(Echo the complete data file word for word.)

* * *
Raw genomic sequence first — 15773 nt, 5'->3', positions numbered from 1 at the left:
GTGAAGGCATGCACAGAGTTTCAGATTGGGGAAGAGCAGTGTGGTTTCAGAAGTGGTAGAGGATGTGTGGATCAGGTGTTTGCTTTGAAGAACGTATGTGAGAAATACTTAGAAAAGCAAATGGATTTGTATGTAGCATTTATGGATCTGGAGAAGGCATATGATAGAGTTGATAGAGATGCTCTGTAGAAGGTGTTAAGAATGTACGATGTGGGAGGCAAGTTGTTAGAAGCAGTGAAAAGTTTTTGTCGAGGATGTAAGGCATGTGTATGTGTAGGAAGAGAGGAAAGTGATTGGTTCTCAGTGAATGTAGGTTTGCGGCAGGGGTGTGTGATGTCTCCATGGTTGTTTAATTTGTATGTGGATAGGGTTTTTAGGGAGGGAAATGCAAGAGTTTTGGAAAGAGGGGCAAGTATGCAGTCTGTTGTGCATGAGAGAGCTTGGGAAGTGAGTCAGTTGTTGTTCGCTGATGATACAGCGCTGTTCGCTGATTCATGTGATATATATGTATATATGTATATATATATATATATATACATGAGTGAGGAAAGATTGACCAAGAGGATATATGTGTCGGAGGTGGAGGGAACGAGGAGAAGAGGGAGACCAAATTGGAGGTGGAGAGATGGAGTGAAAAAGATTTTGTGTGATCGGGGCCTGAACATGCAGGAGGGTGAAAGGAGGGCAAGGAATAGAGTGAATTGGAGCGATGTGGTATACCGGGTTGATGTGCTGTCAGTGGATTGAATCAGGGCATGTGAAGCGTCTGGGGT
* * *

Raw genomic sequence first — 15773 nt, 5'->3', positions numbered from 1 at the left:
GTGAAGGCATGCACAGAGTTTCAGATTGGGGAAGAGCAGTGTGGTTTCAGAAGTGGTAGAGGATGTGTGGATCAGGTGTTTGCTTTGAAGAACGTATGTGAGAAATACTTAGAAAAGCAAATGGATTTGTATGTAGCATTTATGGATCTGGAGAAGGCATATGATAGAGTTGATAGAGATGCTCTGTAGAAGGTGTTAAGAATGTACGATGTGGGAGGCAAGTTGTTAGAAGCAGTGAAAAGTTTTTGTCGAGGATGTAAGGCATGTGTATGTGTAGGAAGAGAGGAAAGTGATTGGTTCTCAGTGAATGTAGGTTTGCGGCAGGGGTGTGTGATGTCTCCATGGTTGTTTAATTTGTATGTGGATAGGGTTTTTAGGGAGGGAAATGCAAGAGTTTTGGAAAGAGGGGCAAGTATGCAGTCTGTTGTGCATGAGAGAGCTTGGGAAGTGAGTCAGTTGTTGTTCGCTGATGATACAGCGCTGTTCGCTGATTCATGTGATATATATGTATATATGTATATATATATATATATATACATGAGTGAGGAAAGATTGACCAAGAGGATATATGTGTCGGAGGTGGAGGGAACGAGGAGAAGAGGGAGACCAAATTGGAGGTGGAGAGATGGAGTGAAAAAGATTTTGTGTGATCGGGGCCTGAACATGCAGGAGGGTGAAAGGAGGGCAAGGAATAGAGTGAATTGGAGCGATGTGGTATACCGGGTTGATGTGCTGTCAGTGGATTGAATCAGGGCATGTGAAGCGTCTGGGGT